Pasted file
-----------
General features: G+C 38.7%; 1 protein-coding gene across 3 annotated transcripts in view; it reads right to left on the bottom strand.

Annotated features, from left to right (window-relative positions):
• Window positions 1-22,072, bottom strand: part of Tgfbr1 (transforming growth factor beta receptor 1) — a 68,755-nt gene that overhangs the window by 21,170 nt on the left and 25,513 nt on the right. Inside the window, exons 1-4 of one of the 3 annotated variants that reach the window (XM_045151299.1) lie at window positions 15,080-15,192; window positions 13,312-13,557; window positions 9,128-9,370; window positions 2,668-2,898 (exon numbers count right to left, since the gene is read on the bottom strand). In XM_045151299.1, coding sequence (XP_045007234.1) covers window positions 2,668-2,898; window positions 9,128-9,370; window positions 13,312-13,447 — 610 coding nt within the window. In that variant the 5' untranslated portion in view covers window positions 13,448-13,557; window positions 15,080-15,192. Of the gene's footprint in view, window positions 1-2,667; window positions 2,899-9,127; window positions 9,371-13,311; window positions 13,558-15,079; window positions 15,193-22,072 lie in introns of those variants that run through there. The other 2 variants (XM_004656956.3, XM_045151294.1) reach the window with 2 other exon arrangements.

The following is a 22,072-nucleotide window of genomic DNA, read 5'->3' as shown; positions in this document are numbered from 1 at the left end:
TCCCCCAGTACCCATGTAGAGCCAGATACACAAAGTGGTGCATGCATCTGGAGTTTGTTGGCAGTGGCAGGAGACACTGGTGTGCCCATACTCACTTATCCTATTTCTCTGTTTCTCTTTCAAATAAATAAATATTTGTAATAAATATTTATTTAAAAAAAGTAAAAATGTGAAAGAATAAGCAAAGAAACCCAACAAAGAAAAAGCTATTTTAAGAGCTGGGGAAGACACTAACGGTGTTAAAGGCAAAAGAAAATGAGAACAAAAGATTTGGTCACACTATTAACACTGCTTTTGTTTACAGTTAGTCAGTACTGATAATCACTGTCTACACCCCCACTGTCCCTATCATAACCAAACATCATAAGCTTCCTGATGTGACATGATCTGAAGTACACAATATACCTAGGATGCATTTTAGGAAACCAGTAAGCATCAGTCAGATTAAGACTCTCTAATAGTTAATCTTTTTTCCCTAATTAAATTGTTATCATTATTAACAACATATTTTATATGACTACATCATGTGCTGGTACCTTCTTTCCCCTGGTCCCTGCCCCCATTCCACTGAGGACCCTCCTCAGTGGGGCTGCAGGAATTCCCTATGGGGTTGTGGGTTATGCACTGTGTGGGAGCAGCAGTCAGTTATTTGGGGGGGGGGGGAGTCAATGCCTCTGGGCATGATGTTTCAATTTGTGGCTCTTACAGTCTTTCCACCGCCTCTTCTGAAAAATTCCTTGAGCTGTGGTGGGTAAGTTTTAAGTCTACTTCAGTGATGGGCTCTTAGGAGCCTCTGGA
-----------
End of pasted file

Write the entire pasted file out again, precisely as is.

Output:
General features: G+C 38.7%; 1 protein-coding gene across 3 annotated transcripts in view; it reads right to left on the bottom strand.

Annotated features, from left to right (window-relative positions):
• Window positions 1-22,072, bottom strand: part of Tgfbr1 (transforming growth factor beta receptor 1) — a 68,755-nt gene that overhangs the window by 21,170 nt on the left and 25,513 nt on the right. Inside the window, exons 1-4 of one of the 3 annotated variants that reach the window (XM_045151299.1) lie at window positions 15,080-15,192; window positions 13,312-13,557; window positions 9,128-9,370; window positions 2,668-2,898 (exon numbers count right to left, since the gene is read on the bottom strand). In XM_045151299.1, coding sequence (XP_045007234.1) covers window positions 2,668-2,898; window positions 9,128-9,370; window positions 13,312-13,447 — 610 coding nt within the window. In that variant the 5' untranslated portion in view covers window positions 13,448-13,557; window positions 15,080-15,192. Of the gene's footprint in view, window positions 1-2,667; window positions 2,899-9,127; window positions 9,371-13,311; window positions 13,558-15,079; window positions 15,193-22,072 lie in introns of those variants that run through there. The other 2 variants (XM_004656956.3, XM_045151294.1) reach the window with 2 other exon arrangements.

The following is a 22,072-nucleotide window of genomic DNA, read 5'->3' as shown; positions in this document are numbered from 1 at the left end:
TCCCCCAGTACCCATGTAGAGCCAGATACACAAAGTGGTGCATGCATCTGGAGTTTGTTGGCAGTGGCAGGAGACACTGGTGTGCCCATACTCACTTATCCTATTTCTCTGTTTCTCTTTCAAATAAATAAATATTTGTAATAAATATTTATTTAAAAAAAGTAAAAATGTGAAAGAATAAGCAAAGAAACCCAACAAAGAAAAAGCTATTTTAAGAGCTGGGGAAGACACTAACGGTGTTAAAGGCAAAAGAAAATGAGAACAAAAGATTTGGTCACACTATTAACACTGCTTTTGTTTACAGTTAGTCAGTACTGATAATCACTGTCTACACCCCCACTGTCCCTATCATAACCAAACATCATAAGCTTCCTGATGTGACATGATCTGAAGTACACAATATACCTAGGATGCATTTTAGGAAACCAGTAAGCATCAGTCAGATTAAGACTCTCTAATAGTTAATCTTTTTTCCCTAATTAAATTGTTATCATTATTAACAACATATTTTATATGACTACATCATGTGCTGGTACCTTCTTTCCCCTGGTCCCTGCCCCCATTCCACTGAGGACCCTCCTCAGTGGGGCTGCAGGAATTCCCTATGGGGTTGTGGGTTATGCACTGTGTGGGAGCAGCAGTCAGTTATTTGGGGGGGGGGGGAGTCAATGCCTCTGGGCATGATGTTTCAATTTGTGGCTCTTACAGTCTTTCCACCGCCTCTTCTGAAAAATTCCTTGAGCTGTGGTGGGTAAGTTTTAAGTCTACTTCAGTGATGGGCTCTTAGGAGCCTCTGGA